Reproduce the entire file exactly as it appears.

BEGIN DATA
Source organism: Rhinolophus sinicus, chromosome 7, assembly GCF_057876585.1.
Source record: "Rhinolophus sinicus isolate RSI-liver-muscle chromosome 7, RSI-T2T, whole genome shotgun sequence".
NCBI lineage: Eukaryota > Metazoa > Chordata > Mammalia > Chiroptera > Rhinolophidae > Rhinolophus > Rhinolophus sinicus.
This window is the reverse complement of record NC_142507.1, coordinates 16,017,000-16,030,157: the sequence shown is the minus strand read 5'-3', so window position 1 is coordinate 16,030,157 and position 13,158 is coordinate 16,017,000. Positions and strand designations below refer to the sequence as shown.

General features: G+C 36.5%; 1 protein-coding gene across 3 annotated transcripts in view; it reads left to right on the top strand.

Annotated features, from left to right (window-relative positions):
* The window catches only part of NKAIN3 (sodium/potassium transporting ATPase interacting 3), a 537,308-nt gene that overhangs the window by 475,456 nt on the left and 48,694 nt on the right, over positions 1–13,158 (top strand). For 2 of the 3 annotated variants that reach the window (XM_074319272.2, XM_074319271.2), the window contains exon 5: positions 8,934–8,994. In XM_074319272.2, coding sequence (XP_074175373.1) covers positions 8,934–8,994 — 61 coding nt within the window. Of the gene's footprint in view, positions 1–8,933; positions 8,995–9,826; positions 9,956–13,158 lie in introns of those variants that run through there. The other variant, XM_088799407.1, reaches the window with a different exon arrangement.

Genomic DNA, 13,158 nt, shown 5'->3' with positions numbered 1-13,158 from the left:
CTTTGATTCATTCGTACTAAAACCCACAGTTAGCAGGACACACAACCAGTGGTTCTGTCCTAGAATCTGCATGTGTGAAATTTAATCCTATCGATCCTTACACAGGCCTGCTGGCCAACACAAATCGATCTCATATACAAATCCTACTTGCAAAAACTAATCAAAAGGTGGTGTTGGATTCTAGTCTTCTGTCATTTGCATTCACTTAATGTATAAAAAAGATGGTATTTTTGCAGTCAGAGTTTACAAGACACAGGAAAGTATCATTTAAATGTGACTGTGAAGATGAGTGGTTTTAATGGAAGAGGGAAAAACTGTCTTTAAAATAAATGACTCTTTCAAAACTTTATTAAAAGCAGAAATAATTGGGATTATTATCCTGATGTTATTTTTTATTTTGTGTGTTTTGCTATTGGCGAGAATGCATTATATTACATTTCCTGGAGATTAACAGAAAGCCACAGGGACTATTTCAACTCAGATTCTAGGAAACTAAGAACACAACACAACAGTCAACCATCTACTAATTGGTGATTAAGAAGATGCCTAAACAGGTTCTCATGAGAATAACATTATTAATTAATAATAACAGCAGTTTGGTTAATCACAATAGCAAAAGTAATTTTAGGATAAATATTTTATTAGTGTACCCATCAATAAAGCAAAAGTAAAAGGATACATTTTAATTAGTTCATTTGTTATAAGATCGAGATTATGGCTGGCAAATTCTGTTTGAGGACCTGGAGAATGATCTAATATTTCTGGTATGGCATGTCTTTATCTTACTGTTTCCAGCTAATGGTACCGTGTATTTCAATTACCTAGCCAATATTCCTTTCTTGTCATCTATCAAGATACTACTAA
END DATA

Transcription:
Source organism: Rhinolophus sinicus, chromosome 7, assembly GCF_057876585.1.
Source record: "Rhinolophus sinicus isolate RSI-liver-muscle chromosome 7, RSI-T2T, whole genome shotgun sequence".
NCBI lineage: Eukaryota > Metazoa > Chordata > Mammalia > Chiroptera > Rhinolophidae > Rhinolophus > Rhinolophus sinicus.
This window is the reverse complement of record NC_142507.1, coordinates 16,017,000-16,030,157: the sequence shown is the minus strand read 5'-3', so window position 1 is coordinate 16,030,157 and position 13,158 is coordinate 16,017,000. Positions and strand designations below refer to the sequence as shown.

General features: G+C 36.5%; 1 protein-coding gene across 3 annotated transcripts in view; it reads left to right on the top strand.

Annotated features, from left to right (window-relative positions):
* The window catches only part of NKAIN3 (sodium/potassium transporting ATPase interacting 3), a 537,308-nt gene that overhangs the window by 475,456 nt on the left and 48,694 nt on the right, over positions 1–13,158 (top strand). For 2 of the 3 annotated variants that reach the window (XM_074319272.2, XM_074319271.2), the window contains exon 5: positions 8,934–8,994. In XM_074319272.2, coding sequence (XP_074175373.1) covers positions 8,934–8,994 — 61 coding nt within the window. Of the gene's footprint in view, positions 1–8,933; positions 8,995–9,826; positions 9,956–13,158 lie in introns of those variants that run through there. The other variant, XM_088799407.1, reaches the window with a different exon arrangement.

Genomic DNA, 13,158 nt, shown 5'->3' with positions numbered 1-13,158 from the left:
CTTTGATTCATTCGTACTAAAACCCACAGTTAGCAGGACACACAACCAGTGGTTCTGTCCTAGAATCTGCATGTGTGAAATTTAATCCTATCGATCCTTACACAGGCCTGCTGGCCAACACAAATCGATCTCATATACAAATCCTACTTGCAAAAACTAATCAAAAGGTGGTGTTGGATTCTAGTCTTCTGTCATTTGCATTCACTTAATGTATAAAAAAGATGGTATTTTTGCAGTCAGAGTTTACAAGACACAGGAAAGTATCATTTAAATGTGACTGTGAAGATGAGTGGTTTTAATGGAAGAGGGAAAAACTGTCTTTAAAATAAATGACTCTTTCAAAACTTTATTAAAAGCAGAAATAATTGGGATTATTATCCTGATGTTATTTTTTATTTTGTGTGTTTTGCTATTGGCGAGAATGCATTATATTACATTTCCTGGAGATTAACAGAAAGCCACAGGGACTATTTCAACTCAGATTCTAGGAAACTAAGAACACAACACAACAGTCAACCATCTACTAATTGGTGATTAAGAAGATGCCTAAACAGGTTCTCATGAGAATAACATTATTAATTAATAATAACAGCAGTTTGGTTAATCACAATAGCAAAAGTAATTTTAGGATAAATATTTTATTAGTGTACCCATCAATAAAGCAAAAGTAAAAGGATACATTTTAATTAGTTCATTTGTTATAAGATCGAGATTATGGCTGGCAAATTCTGTTTGAGGACCTGGAGAATGATCTAATATTTCTGGTATGGCATGTCTTTATCTTACTGTTTCCAGCTAATGGTACCGTGTATTTCAATTACCTAGCCAATATTCCTTTCTTGTCATCTATCAAGATACTACTAA